Journalists and game critics have never had a good, clear definition of what makes an "indie game" ever since the emergence and solidification of the term in the early 2000s. It hasn't stopped them from searching for one, nor has it stopped the term itself from becoming a label that is as popular as it is imprecise. From developer interviews to documentaries to economic and intimately personal analysis, many different methods have been used to try to determine what we mean when we say that something is an indie game as opposed to a blockbuster or AAA one. Now there’s an academic book that’s come along to set the record straight once and for all, Jesper Juul’s Handmade Pixels, which aims to give us some tools for thinking about independent games and their “quest for authenticity.”
It’s not uncommon for Juul, an Associate Professor at The Royal Danish Academy of Fine Arts, to approach big questions. His previous books address similar ones: Half-Real is about explaining what a game is; The Casual Revolution is on what makes casual games interesting for players (and why that matters); The Art of Failure is about why failing and starting over in games keeps us coming back for more. As a writer, Juul focuses on the things we take for granted in games culture, and drills down to tell us how and why those ideas have formed the bedrock of our assumptions about the world. In Handmade Pixels, he’s working through if and when it matters that we label something indie.
What he gets around to is demonstrating that the concept of “indie” is pretty hollow. Anyone who lived through the airwave dominance of indie rock could tell you that, but what’s fascinating about Juul’s argument is that he breaks "indie" down into its discrete categories. He’s not just telling us that all of this is hollow and that we should trash it. Instead, he’s explaining how the label of indie comes to dominate its own section of the gaming world and how the co-option or absorption of indie games happens in the games marketplace around distribution.
As Juul explains, in the modern game economy co-option of independent games happens via distribution within platforms owned by Apple, Microsoft, Sony, Nintendo, and Valve in a network of “absolute monopolies for a given hardware, or as a practical monopoly (Google Play), or just as the most convenient option (Steam).” Indie games fit into this economic system as much as any blockbuster game, but we don’t call Kentucky Route Zero a AAA game and Star Wars Jedi: Fallen Order doesn’t get talked about as a scrappy indie, despite both being sold the same way on similar platforms. So what’s the difference? What is indie?
When we call something an indie game, we are calling on a whole host of assumptions, ideas, and pieces of received knowledge that constructs our concepts of independent. Some of these are global, some of these are local, and for the most part we just nod our heads along and go about our day playing Braid or Papers, Please or Dys4ia or Shank. Wait, you might say. These games are wildly different in tone and genre and form and, well, that last one was published by Electronic Arts! How could all of these fit under one umbrella? This is what Juul is trying to figure out.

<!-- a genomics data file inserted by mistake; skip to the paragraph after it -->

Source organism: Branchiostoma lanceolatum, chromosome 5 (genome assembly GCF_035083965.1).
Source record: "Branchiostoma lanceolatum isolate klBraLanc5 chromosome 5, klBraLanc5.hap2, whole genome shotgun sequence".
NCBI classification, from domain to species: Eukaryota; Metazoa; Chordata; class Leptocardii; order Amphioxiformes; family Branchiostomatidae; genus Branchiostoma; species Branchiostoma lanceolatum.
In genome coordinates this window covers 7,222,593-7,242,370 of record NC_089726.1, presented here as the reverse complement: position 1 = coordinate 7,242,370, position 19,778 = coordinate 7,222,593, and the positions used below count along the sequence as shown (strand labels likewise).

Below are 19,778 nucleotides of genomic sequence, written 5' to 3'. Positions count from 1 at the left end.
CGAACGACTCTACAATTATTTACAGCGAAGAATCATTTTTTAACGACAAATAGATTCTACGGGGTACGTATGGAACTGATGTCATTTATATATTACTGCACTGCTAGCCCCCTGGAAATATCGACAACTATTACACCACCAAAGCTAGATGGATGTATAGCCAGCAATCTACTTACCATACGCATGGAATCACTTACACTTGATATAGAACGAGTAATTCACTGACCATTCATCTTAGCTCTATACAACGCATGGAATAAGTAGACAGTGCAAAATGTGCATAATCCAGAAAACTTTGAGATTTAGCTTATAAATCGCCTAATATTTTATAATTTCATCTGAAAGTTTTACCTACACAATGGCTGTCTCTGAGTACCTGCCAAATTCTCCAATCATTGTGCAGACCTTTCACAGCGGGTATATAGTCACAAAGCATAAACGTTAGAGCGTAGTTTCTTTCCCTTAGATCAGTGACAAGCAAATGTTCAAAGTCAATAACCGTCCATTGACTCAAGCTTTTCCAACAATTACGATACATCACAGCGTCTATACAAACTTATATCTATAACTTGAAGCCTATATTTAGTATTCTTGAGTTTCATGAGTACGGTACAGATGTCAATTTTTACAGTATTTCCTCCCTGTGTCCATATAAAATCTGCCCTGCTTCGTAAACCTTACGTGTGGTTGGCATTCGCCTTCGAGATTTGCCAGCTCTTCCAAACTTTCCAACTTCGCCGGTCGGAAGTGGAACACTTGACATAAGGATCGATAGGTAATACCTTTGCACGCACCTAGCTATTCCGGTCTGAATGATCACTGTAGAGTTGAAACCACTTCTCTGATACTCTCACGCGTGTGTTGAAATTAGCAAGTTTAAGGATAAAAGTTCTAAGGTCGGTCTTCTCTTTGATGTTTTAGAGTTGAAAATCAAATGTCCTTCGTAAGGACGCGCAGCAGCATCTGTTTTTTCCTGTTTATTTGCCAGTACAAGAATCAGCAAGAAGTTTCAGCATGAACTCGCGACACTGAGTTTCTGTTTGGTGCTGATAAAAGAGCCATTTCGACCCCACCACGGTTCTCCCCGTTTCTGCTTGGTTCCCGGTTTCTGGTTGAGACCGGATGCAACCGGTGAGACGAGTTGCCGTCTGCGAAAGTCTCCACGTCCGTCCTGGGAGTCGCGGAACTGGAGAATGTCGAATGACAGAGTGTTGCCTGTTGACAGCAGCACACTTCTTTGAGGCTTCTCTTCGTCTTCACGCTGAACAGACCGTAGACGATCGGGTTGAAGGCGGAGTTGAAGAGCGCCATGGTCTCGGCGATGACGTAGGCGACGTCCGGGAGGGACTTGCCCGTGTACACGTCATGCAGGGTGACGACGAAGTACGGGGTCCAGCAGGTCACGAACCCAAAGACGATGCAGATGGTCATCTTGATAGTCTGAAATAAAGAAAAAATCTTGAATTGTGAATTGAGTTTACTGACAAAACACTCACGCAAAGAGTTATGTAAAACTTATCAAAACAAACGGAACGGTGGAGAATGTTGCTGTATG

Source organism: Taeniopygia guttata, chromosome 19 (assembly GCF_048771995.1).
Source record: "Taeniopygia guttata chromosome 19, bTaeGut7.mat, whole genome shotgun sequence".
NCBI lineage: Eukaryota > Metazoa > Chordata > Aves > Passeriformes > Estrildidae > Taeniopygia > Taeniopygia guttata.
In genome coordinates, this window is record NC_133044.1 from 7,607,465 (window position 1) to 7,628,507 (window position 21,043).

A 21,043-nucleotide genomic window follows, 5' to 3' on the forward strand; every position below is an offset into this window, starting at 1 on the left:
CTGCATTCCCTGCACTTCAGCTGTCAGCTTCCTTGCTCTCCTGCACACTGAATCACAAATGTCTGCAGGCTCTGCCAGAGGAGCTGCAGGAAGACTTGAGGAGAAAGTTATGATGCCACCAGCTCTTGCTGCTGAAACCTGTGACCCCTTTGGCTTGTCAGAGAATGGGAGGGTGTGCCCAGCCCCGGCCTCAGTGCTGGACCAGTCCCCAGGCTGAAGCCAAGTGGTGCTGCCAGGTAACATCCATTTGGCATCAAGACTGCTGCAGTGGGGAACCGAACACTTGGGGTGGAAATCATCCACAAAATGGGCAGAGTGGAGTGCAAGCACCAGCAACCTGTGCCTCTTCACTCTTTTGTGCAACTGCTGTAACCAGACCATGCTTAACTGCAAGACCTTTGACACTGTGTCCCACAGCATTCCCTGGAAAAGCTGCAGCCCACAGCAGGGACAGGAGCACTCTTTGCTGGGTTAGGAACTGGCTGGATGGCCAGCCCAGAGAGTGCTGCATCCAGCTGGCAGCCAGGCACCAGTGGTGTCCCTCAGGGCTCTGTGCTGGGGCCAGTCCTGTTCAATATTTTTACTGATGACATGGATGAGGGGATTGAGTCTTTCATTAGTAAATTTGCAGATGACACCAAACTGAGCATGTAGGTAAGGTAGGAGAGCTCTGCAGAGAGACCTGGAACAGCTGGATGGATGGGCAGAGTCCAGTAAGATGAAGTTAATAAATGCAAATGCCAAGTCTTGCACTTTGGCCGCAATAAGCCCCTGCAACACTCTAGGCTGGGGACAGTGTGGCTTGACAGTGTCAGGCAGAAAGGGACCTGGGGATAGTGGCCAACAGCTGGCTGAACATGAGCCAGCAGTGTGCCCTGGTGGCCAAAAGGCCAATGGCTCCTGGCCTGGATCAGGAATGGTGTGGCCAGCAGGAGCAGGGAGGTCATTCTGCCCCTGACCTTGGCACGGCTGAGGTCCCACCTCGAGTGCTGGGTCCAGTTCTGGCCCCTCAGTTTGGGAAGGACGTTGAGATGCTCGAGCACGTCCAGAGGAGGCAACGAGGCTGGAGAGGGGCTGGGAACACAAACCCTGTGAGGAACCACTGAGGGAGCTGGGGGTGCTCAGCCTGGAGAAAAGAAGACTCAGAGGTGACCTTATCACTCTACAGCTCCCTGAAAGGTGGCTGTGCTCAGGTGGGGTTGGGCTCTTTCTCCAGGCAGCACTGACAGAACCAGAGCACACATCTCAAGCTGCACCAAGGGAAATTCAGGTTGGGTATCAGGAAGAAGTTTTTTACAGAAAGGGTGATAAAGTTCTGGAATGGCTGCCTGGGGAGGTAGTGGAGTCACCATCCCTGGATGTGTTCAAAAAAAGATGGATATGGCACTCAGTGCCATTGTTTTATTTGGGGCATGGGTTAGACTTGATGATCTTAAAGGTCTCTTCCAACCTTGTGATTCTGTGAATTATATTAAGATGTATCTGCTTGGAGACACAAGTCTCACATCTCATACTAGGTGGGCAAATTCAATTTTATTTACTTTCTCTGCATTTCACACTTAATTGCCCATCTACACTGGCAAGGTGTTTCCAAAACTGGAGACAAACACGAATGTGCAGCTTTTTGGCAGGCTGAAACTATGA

To accomplish this, Juul works at deconstructing what it is we mean when we say indie. He comes to several general rules, but I think it’s worth honing in on three categories of independence that he outlines: games can be financially independent, aesthetically independent, and culturally independent.
Financial independence largely means self-funding, which gives the developer the capability to make games more personal in the absence of a publisher holding monthly sprint goals over their head. Aesthetic independence simply means visual or audio styles that set them apart from mainstream. Cultural independence means that they have values and ideas that are also different from the mainstream and are therefore more fulfilling to make and, implicitly, make the world a better place.
These are ideological categories. They are ways that we think about game culturally, and they might not have much to do with the actual, practical ways that games work. What Juul is trying to do is take the claims that are swirling around in culture and trying to walk them back to figure out not just what indie is but what that word does when we summon it up. Better yet, he’s trying to explain what the indie label does for a game.
Let’s take the recent darling Disco Elysium. First, developer Robert Kurvitz is on record as saying that the game emerged from conditions of “total squalor and poverty” and the failure of Kurvitz’s novel to sell a substantial number of copies. For Juul, this kind of narrative of financial independence is about positioning a developer as putting their heart and soul into a game while being beholden to no one. Second, Disco Elysium hangs much of its uniqueness on its art style of blurred painting and oily backgrounds, which artist Aleksander Rostov explains in the context of rejecting the realism of contemporary games and injecting a sense of surrealism into the landscape. This aesthetic independence makes it clear that this game doesn’t look like its forebears. Its genre or its trappings might be familiar, but the sights and sounds you get are going to be unlike anything else.
Finally, there’s perhaps no better expression of what Juul means by cultural independence than the speech by development studio ZA/UM at the 2019 Game Awards where they shouted out Marx and Engels in their speech accepting the Fresh Indie Game Award. If one meaning of indie is demonstrating that the game does not share the values of the general culture, then going into the heart of capitalism and winning an award just to call out the name of economic thinkers who were fundamentally against this system is perhaps the strongest way of making that argument.